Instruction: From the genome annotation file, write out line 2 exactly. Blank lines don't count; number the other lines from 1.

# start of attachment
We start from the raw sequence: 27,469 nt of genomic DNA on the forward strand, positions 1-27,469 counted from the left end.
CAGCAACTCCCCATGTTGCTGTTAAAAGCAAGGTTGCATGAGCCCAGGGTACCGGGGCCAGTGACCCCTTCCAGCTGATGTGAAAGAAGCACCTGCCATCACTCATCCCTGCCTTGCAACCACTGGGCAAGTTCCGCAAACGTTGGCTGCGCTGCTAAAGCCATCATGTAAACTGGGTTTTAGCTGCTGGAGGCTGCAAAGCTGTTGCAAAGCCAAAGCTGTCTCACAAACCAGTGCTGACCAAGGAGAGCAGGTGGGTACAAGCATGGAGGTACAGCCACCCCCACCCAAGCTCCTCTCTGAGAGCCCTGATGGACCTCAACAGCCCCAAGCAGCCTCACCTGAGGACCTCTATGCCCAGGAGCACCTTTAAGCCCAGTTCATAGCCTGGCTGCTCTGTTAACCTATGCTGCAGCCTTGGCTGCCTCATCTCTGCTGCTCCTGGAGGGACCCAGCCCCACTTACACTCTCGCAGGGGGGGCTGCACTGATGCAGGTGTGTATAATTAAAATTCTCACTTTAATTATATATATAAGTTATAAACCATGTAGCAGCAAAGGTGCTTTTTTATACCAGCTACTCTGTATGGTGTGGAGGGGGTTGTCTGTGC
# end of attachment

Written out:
CAGCAACTCCCCATGTTGCTGTTAAAAGCAAGGTTGCATGAGCCCAGGGTACCGGGGCCAGTGACCCCTTCCAGCTGATGTGAAAGAAGCACCTGCCATCACTCATCCCTGCCTTGCAACCACTGGGCAAGTTCCGCAAACGTTGGCTGCGCTGCTAAAGCCATCATGTAAACTGGGTTTTAGCTGCTGGAGGCTGCAAAGCTGTTGCAAAGCCAAAGCTGTCTCACAAACCAGTGCTGACCAAGGAGAGCAGGTGGGTACAAGCATGGAGGTACAGCCACCCCCACCCAAGCTCCTCTCTGAGAGCCCTGATGGACCTCAACAGCCCCAAGCAGCCTCACCTGAGGACCTCTATGCCCAGGAGCACCTTTAAGCCCAGTTCATAGCCTGGCTGCTCTGTTAACCTATGCTGCAGCCTTGGCTGCCTCATCTCTGCTGCTCCTGGAGGGACCCAGCCCCACTTACACTCTCGCAGGGGGGGCTGCACTGATGCAGGTGTGTATAATTAAAATTCTCACTTTAATTATATATATAAGTTATAAACCATGTAGCAGCAAAGGTGCTTTTTTATACCAGCTACTCTGTATGGTGTGGAGGGGGTTGTCTGTGC